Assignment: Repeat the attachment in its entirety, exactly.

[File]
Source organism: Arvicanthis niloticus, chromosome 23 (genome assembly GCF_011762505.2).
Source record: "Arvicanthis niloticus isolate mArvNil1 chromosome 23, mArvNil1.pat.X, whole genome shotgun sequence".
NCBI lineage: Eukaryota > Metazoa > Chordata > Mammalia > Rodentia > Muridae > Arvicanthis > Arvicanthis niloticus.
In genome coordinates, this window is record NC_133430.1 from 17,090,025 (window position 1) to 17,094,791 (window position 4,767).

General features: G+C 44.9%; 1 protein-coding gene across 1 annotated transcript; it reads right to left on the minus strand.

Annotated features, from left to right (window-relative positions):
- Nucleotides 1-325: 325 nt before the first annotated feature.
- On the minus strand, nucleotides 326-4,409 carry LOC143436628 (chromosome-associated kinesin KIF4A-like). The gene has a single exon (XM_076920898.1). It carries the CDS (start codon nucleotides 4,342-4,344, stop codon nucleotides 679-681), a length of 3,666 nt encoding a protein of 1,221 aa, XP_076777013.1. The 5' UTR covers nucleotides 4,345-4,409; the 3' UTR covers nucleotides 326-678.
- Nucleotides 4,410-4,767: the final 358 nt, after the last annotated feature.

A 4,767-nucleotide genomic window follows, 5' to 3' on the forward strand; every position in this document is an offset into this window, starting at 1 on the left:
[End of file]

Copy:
Source organism: Arvicanthis niloticus, chromosome 23 (genome assembly GCF_011762505.2).
Source record: "Arvicanthis niloticus isolate mArvNil1 chromosome 23, mArvNil1.pat.X, whole genome shotgun sequence".
NCBI lineage: Eukaryota > Metazoa > Chordata > Mammalia > Rodentia > Muridae > Arvicanthis > Arvicanthis niloticus.
In genome coordinates, this window is record NC_133430.1 from 17,090,025 (window position 1) to 17,094,791 (window position 4,767).

General features: G+C 44.9%; 1 protein-coding gene across 1 annotated transcript; it reads right to left on the minus strand.

Annotated features, from left to right (window-relative positions):
- Nucleotides 1-325: 325 nt before the first annotated feature.
- On the minus strand, nucleotides 326-4,409 carry LOC143436628 (chromosome-associated kinesin KIF4A-like). The gene has a single exon (XM_076920898.1). It carries the CDS (start codon nucleotides 4,342-4,344, stop codon nucleotides 679-681), a length of 3,666 nt encoding a protein of 1,221 aa, XP_076777013.1. The 5' UTR covers nucleotides 4,345-4,409; the 3' UTR covers nucleotides 326-678.
- Nucleotides 4,410-4,767: the final 358 nt, after the last annotated feature.

A 4,767-nucleotide genomic window follows, 5' to 3' on the forward strand; every position in this document is an offset into this window, starting at 1 on the left: